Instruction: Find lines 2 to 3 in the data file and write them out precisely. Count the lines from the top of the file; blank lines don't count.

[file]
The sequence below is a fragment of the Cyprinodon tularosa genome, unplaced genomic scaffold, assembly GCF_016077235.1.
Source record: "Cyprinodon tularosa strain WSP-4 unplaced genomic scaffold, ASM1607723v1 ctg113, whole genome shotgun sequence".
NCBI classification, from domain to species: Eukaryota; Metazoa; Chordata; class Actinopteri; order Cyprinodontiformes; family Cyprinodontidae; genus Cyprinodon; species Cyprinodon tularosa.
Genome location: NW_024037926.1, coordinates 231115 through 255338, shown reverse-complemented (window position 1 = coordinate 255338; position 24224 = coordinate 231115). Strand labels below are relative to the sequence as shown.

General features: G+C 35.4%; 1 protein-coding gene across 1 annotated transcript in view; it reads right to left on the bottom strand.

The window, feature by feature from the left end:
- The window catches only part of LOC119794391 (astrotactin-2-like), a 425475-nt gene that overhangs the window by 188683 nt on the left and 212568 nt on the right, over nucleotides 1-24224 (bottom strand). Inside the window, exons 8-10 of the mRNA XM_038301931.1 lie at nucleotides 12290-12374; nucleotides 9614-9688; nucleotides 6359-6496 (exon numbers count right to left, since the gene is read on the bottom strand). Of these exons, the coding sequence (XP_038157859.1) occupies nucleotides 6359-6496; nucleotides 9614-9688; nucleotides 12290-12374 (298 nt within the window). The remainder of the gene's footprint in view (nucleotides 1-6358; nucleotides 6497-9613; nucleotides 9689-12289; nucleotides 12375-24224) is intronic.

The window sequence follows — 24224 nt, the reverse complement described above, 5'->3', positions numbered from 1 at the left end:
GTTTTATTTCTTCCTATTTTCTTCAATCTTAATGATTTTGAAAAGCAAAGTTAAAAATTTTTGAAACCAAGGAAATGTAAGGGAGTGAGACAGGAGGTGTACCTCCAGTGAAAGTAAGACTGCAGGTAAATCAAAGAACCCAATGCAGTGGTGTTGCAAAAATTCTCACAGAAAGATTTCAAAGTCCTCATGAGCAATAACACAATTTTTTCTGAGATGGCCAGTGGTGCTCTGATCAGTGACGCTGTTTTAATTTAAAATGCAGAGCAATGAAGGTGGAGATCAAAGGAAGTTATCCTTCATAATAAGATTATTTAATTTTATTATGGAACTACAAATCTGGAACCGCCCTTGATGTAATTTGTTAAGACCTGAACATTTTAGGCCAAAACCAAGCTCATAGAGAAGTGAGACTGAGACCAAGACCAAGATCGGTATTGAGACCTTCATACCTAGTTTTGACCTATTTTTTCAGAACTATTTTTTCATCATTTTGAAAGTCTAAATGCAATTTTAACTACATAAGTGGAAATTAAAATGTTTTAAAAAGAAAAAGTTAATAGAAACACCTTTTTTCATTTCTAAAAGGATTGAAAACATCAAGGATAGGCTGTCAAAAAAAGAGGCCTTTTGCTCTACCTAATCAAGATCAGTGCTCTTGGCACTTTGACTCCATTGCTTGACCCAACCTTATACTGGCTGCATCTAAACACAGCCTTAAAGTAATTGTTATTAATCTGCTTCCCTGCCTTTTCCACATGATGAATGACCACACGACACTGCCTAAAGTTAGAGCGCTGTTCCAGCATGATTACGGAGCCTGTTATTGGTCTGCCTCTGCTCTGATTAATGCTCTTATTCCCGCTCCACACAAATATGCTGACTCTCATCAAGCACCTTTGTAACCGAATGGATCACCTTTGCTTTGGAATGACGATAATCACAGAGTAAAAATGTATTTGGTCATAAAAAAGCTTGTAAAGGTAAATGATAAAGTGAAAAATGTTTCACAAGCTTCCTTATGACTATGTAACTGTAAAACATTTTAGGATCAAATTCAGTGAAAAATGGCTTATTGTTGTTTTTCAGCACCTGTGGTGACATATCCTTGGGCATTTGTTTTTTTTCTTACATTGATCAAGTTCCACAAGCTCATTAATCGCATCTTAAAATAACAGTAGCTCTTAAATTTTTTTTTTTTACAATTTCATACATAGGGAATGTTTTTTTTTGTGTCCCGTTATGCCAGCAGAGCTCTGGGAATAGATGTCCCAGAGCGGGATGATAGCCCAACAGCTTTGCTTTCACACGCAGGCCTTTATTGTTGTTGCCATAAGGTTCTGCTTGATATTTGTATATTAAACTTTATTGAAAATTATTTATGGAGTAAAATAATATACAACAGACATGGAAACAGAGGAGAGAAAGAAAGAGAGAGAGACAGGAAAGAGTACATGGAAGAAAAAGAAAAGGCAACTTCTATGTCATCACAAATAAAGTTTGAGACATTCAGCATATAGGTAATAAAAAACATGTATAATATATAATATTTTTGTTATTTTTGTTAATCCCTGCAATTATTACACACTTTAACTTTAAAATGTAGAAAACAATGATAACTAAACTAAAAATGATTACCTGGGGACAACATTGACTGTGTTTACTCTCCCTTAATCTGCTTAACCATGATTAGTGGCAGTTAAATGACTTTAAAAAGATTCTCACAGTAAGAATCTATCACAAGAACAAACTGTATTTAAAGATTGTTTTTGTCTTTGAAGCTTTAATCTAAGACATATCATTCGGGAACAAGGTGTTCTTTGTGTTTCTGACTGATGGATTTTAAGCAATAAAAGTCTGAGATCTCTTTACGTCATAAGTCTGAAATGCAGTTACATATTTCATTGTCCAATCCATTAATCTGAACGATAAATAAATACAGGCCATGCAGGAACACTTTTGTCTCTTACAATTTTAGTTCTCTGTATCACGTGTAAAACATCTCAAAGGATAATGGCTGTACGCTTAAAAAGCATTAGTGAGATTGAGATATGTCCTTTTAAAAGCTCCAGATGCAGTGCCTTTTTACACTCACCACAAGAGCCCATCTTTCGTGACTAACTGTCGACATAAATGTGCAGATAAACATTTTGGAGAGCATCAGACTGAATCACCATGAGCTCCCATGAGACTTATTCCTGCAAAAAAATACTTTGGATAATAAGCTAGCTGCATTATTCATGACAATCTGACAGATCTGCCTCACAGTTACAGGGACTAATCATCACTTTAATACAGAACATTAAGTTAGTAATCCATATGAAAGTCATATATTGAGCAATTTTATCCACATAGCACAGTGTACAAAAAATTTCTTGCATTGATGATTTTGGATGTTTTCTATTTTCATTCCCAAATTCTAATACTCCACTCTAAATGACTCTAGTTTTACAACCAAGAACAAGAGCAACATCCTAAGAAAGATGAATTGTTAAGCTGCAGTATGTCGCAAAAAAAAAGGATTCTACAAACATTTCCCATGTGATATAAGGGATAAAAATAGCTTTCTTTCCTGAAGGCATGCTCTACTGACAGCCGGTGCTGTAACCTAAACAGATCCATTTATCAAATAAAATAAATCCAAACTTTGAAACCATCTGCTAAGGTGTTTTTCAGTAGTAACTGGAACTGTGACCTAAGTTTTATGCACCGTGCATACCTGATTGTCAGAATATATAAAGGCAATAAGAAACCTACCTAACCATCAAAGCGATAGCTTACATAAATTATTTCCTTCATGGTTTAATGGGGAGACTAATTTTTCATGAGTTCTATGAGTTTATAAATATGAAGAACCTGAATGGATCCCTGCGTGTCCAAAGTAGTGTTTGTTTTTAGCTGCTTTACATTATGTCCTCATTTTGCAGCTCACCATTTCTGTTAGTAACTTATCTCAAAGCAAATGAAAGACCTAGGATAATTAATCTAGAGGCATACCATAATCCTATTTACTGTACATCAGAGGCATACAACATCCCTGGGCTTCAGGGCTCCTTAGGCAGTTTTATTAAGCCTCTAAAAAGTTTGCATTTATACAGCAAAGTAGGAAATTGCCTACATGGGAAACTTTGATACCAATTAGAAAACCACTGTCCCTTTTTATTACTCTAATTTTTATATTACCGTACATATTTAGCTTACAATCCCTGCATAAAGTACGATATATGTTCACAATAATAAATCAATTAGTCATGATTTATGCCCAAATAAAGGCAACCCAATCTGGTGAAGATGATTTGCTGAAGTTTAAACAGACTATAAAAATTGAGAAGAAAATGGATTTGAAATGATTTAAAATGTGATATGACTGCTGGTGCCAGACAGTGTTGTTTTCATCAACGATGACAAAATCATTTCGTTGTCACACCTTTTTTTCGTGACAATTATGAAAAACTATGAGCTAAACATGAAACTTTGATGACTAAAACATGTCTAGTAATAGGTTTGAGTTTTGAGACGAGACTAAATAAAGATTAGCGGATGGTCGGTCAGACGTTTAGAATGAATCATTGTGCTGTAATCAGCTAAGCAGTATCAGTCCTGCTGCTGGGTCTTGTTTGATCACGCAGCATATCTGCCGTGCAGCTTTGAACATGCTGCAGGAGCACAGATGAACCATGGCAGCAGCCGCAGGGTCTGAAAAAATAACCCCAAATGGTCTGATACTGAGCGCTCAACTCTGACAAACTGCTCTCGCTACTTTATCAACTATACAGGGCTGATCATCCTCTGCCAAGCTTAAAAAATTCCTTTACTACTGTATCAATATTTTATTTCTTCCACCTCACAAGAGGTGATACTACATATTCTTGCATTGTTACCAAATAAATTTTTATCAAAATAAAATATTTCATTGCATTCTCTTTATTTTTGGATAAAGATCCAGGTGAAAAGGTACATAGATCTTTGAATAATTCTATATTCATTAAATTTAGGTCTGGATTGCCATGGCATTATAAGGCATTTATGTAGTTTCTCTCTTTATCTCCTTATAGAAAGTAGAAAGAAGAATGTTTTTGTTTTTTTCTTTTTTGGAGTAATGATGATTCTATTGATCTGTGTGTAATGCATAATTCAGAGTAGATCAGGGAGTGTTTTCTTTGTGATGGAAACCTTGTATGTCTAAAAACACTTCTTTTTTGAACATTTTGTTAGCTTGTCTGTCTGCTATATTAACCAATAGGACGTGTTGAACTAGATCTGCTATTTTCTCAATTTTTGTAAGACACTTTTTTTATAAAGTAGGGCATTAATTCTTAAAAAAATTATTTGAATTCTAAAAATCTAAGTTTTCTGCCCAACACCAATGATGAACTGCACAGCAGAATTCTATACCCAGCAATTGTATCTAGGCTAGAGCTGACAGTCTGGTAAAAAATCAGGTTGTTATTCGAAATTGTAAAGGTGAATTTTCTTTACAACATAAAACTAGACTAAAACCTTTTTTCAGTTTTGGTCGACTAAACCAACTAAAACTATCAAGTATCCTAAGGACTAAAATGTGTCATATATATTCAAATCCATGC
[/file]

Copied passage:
Source record: "Cyprinodon tularosa strain WSP-4 unplaced genomic scaffold, ASM1607723v1 ctg113, whole genome shotgun sequence".
NCBI classification, from domain to species: Eukaryota; Metazoa; Chordata; class Actinopteri; order Cyprinodontiformes; family Cyprinodontidae; genus Cyprinodon; species Cyprinodon tularosa.